Blindly trusting detection tools

Imagine I have a house cleaner that comes in once a week to clean the house. After a while I start to notice that my house smells "fishy", but my house cleaner has just the ticket -- the all-new FishBeGone (TM) cleaner & fragrance that gets rid of fishy smells for up to seven days at a stretch! Sign me up, this fish smell is unbearable!

After a while I hear a rumour that FishBeGone is actually paying house cleaners to store rotten fish in their customer's houses, thus driving demand for the cleaner and ensuring high profits. I also hear that the most common place that the rotten fish is stored is under the central heating unit, thus providing ideal environmental conditions for dispersing the delicious, summery smell of hot rotting fish throughout the house.

Aghast that such a thing could happen, I quickly run out and buy a FishBeGoneBeGone product that consists of a video camera and fish-smell detection unit. I install it in my laundry (where the central heating unit is) and sure enough, on the next visit from my cleaner I notice that he adds some more rotting fish to the ever-growing pile. I confront him with the evidence, fire him, and get the laundry completely cleaned up. So far, so good!

Now, I still need a house cleaner so I decide to contract one from a completely different agency -- one that has no known affiliation with FishBeGone whatsoever. And just to be sure, I keep the FishBeGoneBeGone system up and running for a few weeks but it never detects my new cleaner putting dead fish in my laundry.


But after a few weeks, I start to detect that oh-so-sweet smell of rotting fish carcasses, and sure enough my new cleaner recommends that I purchase FishBeGone to get rid of the smell. Worried that maybe this new agency wasn't so up-front as I first thought, I fire up the trusty FishBeGoneBeGone system for a few weeks and check the records, but they're all totally clean.

Maybe I just have a "fishy smell" problem in my house after all?

Or maybe the new cleaning lady was just putting the rotting fish under my bed instead.

Comments (6)

  1. Dean Harding says:

    > I quickly run out and buy a FishBeGoneBeGone product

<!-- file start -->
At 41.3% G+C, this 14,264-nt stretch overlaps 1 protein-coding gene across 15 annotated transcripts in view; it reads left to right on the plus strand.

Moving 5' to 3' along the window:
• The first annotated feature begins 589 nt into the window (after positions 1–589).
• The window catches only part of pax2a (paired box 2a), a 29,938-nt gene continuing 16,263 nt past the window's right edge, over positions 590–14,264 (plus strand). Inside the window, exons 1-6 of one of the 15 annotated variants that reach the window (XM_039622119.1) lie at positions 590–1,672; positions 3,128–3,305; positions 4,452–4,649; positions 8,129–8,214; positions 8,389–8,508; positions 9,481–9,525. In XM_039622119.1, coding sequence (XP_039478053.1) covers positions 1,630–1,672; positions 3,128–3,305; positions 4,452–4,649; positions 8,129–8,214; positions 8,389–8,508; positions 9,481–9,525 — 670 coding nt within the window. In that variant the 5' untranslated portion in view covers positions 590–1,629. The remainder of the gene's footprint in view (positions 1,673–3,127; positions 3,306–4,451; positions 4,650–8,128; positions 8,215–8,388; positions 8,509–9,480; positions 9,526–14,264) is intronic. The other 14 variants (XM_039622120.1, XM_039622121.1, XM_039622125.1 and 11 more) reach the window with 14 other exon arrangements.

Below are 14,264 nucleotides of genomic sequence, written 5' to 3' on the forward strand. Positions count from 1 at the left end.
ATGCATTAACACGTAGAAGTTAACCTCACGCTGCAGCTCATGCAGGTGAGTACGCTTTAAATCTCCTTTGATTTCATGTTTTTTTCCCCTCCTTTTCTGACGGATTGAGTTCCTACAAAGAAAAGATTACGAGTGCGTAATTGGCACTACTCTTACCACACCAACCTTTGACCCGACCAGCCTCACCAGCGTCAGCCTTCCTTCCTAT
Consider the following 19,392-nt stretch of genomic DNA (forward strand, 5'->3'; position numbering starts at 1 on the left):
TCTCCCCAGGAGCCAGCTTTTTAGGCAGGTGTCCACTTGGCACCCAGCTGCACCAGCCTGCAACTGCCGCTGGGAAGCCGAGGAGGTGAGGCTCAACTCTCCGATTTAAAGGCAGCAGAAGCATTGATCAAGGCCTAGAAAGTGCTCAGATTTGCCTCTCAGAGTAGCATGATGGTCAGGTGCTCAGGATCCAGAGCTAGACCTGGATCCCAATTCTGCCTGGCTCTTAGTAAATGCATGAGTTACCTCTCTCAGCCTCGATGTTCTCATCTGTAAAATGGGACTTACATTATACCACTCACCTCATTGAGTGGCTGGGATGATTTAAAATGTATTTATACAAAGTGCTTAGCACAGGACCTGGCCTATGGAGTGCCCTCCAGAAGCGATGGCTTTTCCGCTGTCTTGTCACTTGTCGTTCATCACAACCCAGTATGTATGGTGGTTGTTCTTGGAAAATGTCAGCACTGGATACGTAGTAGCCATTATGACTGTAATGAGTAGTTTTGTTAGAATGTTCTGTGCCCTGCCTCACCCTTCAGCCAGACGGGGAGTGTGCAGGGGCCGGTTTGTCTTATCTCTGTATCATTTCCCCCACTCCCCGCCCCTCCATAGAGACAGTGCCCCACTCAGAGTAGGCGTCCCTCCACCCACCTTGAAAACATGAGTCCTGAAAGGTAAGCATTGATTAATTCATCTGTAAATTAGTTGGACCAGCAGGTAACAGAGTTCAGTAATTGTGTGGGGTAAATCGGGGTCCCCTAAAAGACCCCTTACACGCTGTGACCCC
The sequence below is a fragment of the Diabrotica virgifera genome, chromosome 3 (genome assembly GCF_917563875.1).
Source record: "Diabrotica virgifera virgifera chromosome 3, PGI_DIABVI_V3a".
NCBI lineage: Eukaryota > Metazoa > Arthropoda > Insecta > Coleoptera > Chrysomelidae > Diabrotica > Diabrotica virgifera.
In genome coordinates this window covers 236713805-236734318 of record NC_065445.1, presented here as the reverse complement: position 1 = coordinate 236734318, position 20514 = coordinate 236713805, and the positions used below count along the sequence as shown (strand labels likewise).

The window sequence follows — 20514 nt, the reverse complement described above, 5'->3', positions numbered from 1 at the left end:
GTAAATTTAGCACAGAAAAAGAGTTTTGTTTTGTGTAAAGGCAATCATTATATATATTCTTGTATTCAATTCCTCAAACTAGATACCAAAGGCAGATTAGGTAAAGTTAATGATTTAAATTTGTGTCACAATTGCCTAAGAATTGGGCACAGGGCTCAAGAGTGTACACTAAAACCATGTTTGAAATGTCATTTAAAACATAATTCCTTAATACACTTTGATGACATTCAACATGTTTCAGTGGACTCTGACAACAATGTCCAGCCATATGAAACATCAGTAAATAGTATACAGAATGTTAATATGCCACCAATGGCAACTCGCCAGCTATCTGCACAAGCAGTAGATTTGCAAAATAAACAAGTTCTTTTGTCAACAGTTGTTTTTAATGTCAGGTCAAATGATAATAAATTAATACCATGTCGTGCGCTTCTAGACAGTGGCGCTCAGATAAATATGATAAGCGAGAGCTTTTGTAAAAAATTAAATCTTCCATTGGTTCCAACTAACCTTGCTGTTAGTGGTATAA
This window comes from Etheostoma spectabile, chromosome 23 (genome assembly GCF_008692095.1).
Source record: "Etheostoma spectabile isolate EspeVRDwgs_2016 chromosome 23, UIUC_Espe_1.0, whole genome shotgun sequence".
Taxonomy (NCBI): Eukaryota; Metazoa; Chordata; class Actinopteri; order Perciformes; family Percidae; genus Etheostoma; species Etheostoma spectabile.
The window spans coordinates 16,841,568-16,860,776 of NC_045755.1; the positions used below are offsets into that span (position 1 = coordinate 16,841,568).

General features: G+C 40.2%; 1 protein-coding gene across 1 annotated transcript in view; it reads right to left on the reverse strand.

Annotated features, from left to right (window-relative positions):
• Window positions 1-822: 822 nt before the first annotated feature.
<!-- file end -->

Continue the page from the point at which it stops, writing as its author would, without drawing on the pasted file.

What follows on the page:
Hehe, that trace-buster-buster-buster scene from The Big Hit was classic 🙂

  2. Sean says:

    I heard a nasty rumor that the FishBeGoneBeGone people are actually under contract with the original FishBeGone people!

    From what the friend of a friend said, there is actually a secret compartment contained on the FishBeGoneBeGone video camera which serves as a repository for rotting fish.

    What happens is that when a housecleaner who is being paid is fired due to the evidence provided by the FishBeGoneBeGone product, he/she is given a small reembursement in exchange of supplying your information to the FishBeGone people who then enters that you have a FishBeGoneBeGone into a master database.

    When you go to rehire a new housecleaner, the new person is given instructions from FishBeGone HQ (Presumedly the FishBeGone people have a near-complete control on the housekeeper market) to not store fish in your central heating unit, but rather to find the FishBeGoneBeGone device (using a FishBeGoneBeGone Locator) and to use the secret compartment located on the device to store quantities of fish in various stages of decay.

    Contained within the FishBeGoneBeGone Secret Compartment ™ there is a heating element and fan which blows rotten fish smell towards the item that the camera is pointed at (usually the central heating unit) Giving similar, but slightly less efficient, results as the original FishBeGone ploy.

    Further, the friend of my friend’s cousin, who’s undoubtedly been affected by this tragic scheme, markets a FishBeGoneBeGoneBeGone product which consists of a video camera to monitor the FishBeGoneBeGone camera and reports if your housekeeper is indeed using the FishBeGoneBeGone Secret Compartment to fishify your house.

    Let me know if you’re interested and I’ll give my friend friend’s cousin a ring and hook you up with one.

  3. dleblanc says:

    I think that since the housekeeper has physical access that you’re stuck. So you can:

    1) Supervise the housekeeper (increasing costs)

    2) Keep your fish detector (FishSniffer) under controlled access and change the housekeeper’s contract such that if any hidden fish are found, you get to not pay them, they pay for fish removal and remediation, and they pay for your high-priced legal team.

    3) Subject the housekeeper to Ghastly Torture upon finding fish (evil Overlord method).

  4. jeffdav says:

    Well, when you finally find a fish-free cleaner, let me know who it is and I’ll hire them.

  5. says:

    Hey there little Microsoft-weenie

    I thought you might want to know that while you’re blathering on about security using dubious analogy as though (hah!) you were a member of the cognoscenti who have earned the privilege, the beta preview (beta preview? wtf?) version of IE7 I downloaded from isn’t digitally signed (it doesn’t even have a certificate).

  6. dhwz says:

    Mr., I personally liked the post. If you post anti-Microsoft posts, you will force everyone here to suffer through slow comment moderation to stop trolling. Why?

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